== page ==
Then certain of the vagabond Jews, exorcists, took upon them to call over them which had evil spirits the name of the Lord Jesus, saying, We adjure you by Jesus whom Paul preacheth. And there were seven sons of [one] Sceva, a Jew, [and] chief of the priests, which did so. And the evil spirit answered and said, Jesus I know, and Paul I know; but who are ye? And the man in whom the evil spirit was leaped on them, and overcame them, and prevailed against them, so that they fled out of that house naked and wounded. And this was known to all the Jews and Greeks also dwelling at Ephesus; and fear fell on them all, and the name of the Lord Jesus was magnified. And many that believed came, and confessed, and showed their deeds. Many of them also which used curious arts brought their books together, and burned them before all [men]: and they counted the price of them, and found [it] fifty thousand [pieces] of silver. So mightily grew the word of God and prevailed.

Each case of conversion illustrates a different component of salvation. In this case the aspect emphasized is repentance, and it is illustrated by the way in which these people separated themselves from their past sins. This is not done to de-emphasize any other of God's commands. When we put all of the scriptures together we get the entire picture of what God wants us to do and be (Mt. 4:4).

One final example of baptism not being mentioned is quite enlightening. Consider Acts 26:24-29, which occurred after a rather lengthy sermon which Paul preached to Festus and King Agrippa:

And as he thus spake for himself, Festus said with a loud voice, Paul, thou art beside thyself; much learning doth make thee mad. But he said, I am not mad, most noble Festus; but speak forth the words of truth and soberness. For the king knoweth of these things, before whom also I speak freely: for I am persuaded that none of these things are hidden from him; for this thing was not done in a corner. King Agrippa, believest thou the prophets? I know that thou believest. Then Agrippa said unto Paul, Almost thou persuadest me to be a Christian. And Paul said, I would to God, that not only thou, but also all that hear me this day, were both almost, and altogether such as I am, except these bonds.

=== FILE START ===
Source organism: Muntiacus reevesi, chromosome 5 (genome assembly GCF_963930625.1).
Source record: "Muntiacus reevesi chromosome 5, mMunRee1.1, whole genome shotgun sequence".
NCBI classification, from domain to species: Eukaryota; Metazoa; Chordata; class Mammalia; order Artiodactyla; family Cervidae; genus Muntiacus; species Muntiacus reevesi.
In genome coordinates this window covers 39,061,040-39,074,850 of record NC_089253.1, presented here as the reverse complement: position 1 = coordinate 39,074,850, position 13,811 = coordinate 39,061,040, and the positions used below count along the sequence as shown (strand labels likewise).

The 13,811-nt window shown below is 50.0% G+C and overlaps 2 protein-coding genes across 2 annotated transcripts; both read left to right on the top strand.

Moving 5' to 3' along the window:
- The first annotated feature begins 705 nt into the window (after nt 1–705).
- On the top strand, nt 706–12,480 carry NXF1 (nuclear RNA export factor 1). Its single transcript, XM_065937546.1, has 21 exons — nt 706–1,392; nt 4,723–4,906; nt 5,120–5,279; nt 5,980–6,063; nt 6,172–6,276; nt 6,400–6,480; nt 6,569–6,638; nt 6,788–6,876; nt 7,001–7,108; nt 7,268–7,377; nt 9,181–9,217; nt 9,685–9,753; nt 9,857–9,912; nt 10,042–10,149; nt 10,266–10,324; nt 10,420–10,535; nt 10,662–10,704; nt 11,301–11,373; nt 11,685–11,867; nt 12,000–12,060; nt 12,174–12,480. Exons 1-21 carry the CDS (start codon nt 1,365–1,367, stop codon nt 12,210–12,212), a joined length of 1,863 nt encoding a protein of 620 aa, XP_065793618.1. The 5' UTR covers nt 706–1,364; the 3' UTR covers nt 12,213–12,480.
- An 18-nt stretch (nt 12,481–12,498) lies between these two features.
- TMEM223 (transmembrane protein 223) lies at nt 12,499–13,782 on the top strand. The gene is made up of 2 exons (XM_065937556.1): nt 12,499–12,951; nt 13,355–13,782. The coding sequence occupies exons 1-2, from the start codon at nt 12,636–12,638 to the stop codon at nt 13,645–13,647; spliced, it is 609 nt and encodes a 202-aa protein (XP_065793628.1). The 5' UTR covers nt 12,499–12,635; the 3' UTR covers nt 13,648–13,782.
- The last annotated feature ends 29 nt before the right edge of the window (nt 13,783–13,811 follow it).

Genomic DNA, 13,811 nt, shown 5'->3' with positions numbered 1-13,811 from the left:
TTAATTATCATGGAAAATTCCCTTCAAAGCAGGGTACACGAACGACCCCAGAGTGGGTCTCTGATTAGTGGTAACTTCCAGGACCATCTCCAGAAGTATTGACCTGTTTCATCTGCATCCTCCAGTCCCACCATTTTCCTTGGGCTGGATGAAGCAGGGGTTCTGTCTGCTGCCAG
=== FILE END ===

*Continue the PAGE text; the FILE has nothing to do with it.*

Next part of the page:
King Agrippa believed; Paul said "I know that thou believest." He gave the reason: "For the king knoweth of these things, before whom also I speak freely: for I am persuaded that none of these things are hidden from him; for this thing was not done in a corner." But this was the same type of belief that James spoke of when he said: "the demons also believe, and tremble" (James 2:19). It is a dead faith -- faith devoid of any actions to demonstrate that it exists.

This returns to the subject of Chapter 3. The statement that someone believes infers that that person is obedient to God. Denominational teachers would have us believe that it necessarily implies just the opposite. They would have us believe that because the above cases of conversion do not mention other acts of obedience that this necessarily implies that these acts of obedience are not required. Some (admittedly extremists) go so far as to teach that any performance of such acts are sinful and will preclude a person from salvation.

What should we teach? Should we ignore all of the cases of conversion as well as the teachings of Jesus and the apostles (many of which are documented in Section 4.2 above)? Are we going to allow those cases where Luke recorded that people "believed" to set all of these teaching aside? Or are we going to believe that the bible is inconsistent? Consistency demands that the statement that certain individuals believed infers that they were obedient to whatever commands of God that they knew and understood. If there is any doubt at all about this, reread Hebrews 11.


One of the most persuasive arguments against the necessity of baptism has nothing to do with scriptural argumentation. It is launched with a single definitive emotional argument: "Do you mean that someone was on the way to their baptism and got killed that they would be lost."

Actually, I don't. But what I believe is of little consequence to anyone but me. It is what the bible teaches that counts. Since the bible does not deal with this exceptional circumstance, neither can we state anything definitively on it. The bible never gives an example of where a person believes and is on the way to render obedience to God in baptism and gets killed; thus, it does not specifically tell us God's judgment on such a case.

The problem, however, is not what opinions that we hold with regard to this hypothetical case. There are many such hypotheticals which the bible does not detail for us. For us to draw conclusions and base doctrine on these is clearly going beyond that which is written, and it is condemned (1 John 9). That is the problem. For an entire body of doctrine is based upon the following syllogism:

1. Major premise: If one circumstance which constitutes an "exception to baptism" can be found, then baptism cannot possibly be essential to salvation,

2. Minor premise: A person who is killed while on their way to being baptized is saved; therefore

3. Conclusion: Baptism is not essential to salvation.